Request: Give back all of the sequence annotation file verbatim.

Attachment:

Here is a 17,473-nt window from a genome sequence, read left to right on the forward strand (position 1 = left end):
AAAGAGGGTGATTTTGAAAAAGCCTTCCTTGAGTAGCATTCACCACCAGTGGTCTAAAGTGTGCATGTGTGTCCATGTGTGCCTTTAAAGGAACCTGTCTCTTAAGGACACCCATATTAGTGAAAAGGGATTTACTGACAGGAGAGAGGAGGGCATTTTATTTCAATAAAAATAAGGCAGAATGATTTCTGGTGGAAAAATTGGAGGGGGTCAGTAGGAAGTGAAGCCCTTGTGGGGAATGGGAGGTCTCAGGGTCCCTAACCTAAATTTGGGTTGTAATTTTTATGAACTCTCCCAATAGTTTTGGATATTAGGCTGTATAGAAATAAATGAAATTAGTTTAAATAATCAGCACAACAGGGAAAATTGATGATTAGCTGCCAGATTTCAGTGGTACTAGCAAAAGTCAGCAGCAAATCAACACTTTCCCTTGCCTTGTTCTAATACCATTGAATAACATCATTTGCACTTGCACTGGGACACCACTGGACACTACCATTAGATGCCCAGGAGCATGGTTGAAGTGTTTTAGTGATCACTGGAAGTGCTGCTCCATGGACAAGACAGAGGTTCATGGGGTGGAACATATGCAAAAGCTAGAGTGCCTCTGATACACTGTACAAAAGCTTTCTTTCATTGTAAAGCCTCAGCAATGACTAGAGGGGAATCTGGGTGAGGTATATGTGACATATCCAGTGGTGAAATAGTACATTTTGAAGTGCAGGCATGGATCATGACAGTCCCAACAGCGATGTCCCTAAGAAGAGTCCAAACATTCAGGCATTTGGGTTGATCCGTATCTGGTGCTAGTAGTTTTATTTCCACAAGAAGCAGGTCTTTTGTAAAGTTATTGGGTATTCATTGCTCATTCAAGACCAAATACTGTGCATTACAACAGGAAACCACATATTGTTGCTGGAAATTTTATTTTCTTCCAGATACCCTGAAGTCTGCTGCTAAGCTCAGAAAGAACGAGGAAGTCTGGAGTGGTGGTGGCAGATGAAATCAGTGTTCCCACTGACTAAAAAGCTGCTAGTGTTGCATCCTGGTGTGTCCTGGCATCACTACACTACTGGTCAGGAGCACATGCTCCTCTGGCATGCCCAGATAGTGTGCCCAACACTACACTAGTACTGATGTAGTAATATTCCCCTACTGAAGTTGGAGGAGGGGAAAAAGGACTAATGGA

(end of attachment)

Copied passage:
Here is a 17,473-nt window from a genome sequence, read left to right on the forward strand (position 1 = left end):
AAAGAGGGTGATTTTGAAAAAGCCTTCCTTGAGTAGCATTCACCACCAGTGGTCTAAAGTGTGCATGTGTGTCCATGTGTGCCTTTAAAGGAACCTGTCTCTTAAGGACACCCATATTAGTGAAAAGGGATTTACTGACAGGAGAGAGGAGGGCATTTTATTTCAATAAAAATAAGGCAGAATGATTTCTGGTGGAAAAATTGGAGGGGGTCAGTAGGAAGTGAAGCCCTTGTGGGGAATGGGAGGTCTCAGGGTCCCTAACCTAAATTTGGGTTGTAATTTTTATGAACTCTCCCAATAGTTTTGGATATTAGGCTGTATAGAAATAAATGAAATTAGTTTAAATAATCAGCACAACAGGGAAAATTGATGATTAGCTGCCAGATTTCAGTGGTACTAGCAAAAGTCAGCAGCAAATCAACACTTTCCCTTGCCTTGTTCTAATACCATTGAATAACATCATTTGCACTTGCACTGGGACACCACTGGACACTACCATTAGATGCCCAGGAGCATGGTTGAAGTGTTTTAGTGATCACTGGAAGTGCTGCTCCATGGACAAGACAGAGGTTCATGGGGTGGAACATATGCAAAAGCTAGAGTGCCTCTGATACACTGTACAAAAGCTTTCTTTCATTGTAAAGCCTCAGCAATGACTAGAGGGGAATCTGGGTGAGGTATATGTGACATATCCAGTGGTGAAATAGTACATTTTGAAGTGCAGGCATGGATCATGACAGTCCCAACAGCGATGTCCCTAAGAAGAGTCCAAACATTCAGGCATTTGGGTTGATCCGTATCTGGTGCTAGTAGTTTTATTTCCACAAGAAGCAGGTCTTTTGTAAAGTTATTGGGTATTCATTGCTCATTCAAGACCAAATACTGTGCATTACAACAGGAAACCACATATTGTTGCTGGAAATTTTATTTTCTTCCAGATACCCTGAAGTCTGCTGCTAAGCTCAGAAAGAACGAGGAAGTCTGGAGTGGTGGTGGCAGATGAAATCAGTGTTCCCACTGACTAAAAAGCTGCTAGTGTTGCATCCTGGTGTGTCCTGGCATCACTACACTACTGGTCAGGAGCACATGCTCCTCTGGCATGCCCAGATAGTGTGCCCAACACTACACTAGTACTGATGTAGTAATATTCCCCTACTGAAGTTGGAGGAGGGGAAAAAGGACTAATGGA